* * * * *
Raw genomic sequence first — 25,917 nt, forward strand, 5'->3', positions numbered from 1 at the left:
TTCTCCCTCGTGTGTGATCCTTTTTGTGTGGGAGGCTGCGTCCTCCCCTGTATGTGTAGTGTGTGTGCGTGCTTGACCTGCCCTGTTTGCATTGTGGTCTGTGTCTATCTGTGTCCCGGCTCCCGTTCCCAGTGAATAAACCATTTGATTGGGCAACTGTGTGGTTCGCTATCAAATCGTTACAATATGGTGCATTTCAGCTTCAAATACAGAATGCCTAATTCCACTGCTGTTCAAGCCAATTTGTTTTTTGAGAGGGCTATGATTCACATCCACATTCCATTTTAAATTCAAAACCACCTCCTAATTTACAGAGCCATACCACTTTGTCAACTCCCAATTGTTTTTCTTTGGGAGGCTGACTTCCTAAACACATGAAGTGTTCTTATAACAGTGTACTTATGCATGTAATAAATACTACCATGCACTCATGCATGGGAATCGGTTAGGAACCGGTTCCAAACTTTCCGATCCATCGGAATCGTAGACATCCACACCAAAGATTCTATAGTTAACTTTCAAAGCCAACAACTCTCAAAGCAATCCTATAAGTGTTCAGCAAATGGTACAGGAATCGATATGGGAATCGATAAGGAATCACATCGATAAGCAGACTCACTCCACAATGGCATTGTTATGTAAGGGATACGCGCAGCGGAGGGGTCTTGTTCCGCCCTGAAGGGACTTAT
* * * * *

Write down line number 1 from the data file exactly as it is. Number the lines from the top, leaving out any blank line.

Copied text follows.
Raw genomic sequence first — 25,917 nt, forward strand, 5'->3', positions numbered from 1 at the left: